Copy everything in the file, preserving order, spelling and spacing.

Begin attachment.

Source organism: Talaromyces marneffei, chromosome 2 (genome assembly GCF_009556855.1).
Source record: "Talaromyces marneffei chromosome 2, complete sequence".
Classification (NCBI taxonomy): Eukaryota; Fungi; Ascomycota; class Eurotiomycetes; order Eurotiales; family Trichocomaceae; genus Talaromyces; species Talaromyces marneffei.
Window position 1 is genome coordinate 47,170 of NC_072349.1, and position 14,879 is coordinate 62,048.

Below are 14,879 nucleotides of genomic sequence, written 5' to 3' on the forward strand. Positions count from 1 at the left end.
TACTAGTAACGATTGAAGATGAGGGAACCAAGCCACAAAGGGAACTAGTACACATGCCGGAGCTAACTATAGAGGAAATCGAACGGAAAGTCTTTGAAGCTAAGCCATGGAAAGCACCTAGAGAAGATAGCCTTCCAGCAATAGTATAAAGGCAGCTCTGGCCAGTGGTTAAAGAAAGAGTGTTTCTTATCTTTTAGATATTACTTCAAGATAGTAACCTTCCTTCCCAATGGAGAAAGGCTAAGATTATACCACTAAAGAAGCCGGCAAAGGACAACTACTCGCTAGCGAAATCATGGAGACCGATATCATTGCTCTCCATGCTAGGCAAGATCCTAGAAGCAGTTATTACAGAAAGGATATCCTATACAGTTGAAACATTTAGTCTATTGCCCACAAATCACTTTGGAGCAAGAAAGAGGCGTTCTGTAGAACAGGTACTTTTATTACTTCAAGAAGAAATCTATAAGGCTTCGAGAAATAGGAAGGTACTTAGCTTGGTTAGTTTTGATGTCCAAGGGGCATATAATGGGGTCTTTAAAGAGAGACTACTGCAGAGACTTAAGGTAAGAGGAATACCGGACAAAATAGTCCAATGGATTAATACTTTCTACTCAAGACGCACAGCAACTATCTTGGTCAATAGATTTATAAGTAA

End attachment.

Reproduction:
Source organism: Talaromyces marneffei, chromosome 2 (genome assembly GCF_009556855.1).
Source record: "Talaromyces marneffei chromosome 2, complete sequence".
Classification (NCBI taxonomy): Eukaryota; Fungi; Ascomycota; class Eurotiomycetes; order Eurotiales; family Trichocomaceae; genus Talaromyces; species Talaromyces marneffei.
Window position 1 is genome coordinate 47,170 of NC_072349.1, and position 14,879 is coordinate 62,048.

Below are 14,879 nucleotides of genomic sequence, written 5' to 3' on the forward strand. Positions count from 1 at the left end.
TACTAGTAACGATTGAAGATGAGGGAACCAAGCCACAAAGGGAACTAGTACACATGCCGGAGCTAACTATAGAGGAAATCGAACGGAAAGTCTTTGAAGCTAAGCCATGGAAAGCACCTAGAGAAGATAGCCTTCCAGCAATAGTATAAAGGCAGCTCTGGCCAGTGGTTAAAGAAAGAGTGTTTCTTATCTTTTAGATATTACTTCAAGATAGTAACCTTCCTTCCCAATGGAGAAAGGCTAAGATTATACCACTAAAGAAGCCGGCAAAGGACAACTACTCGCTAGCGAAATCATGGAGACCGATATCATTGCTCTCCATGCTAGGCAAGATCCTAGAAGCAGTTATTACAGAAAGGATATCCTATACAGTTGAAACATTTAGTCTATTGCCCACAAATCACTTTGGAGCAAGAAAGAGGCGTTCTGTAGAACAGGTACTTTTATTACTTCAAGAAGAAATCTATAAGGCTTCGAGAAATAGGAAGGTACTTAGCTTGGTTAGTTTTGATGTCCAAGGGGCATATAATGGGGTCTTTAAAGAGAGACTACTGCAGAGACTTAAGGTAAGAGGAATACCGGACAAAATAGTCCAATGGATTAATACTTTCTACTCAAGACGCACAGCAACTATCTTGGTCAATAGATTTATAAGTAA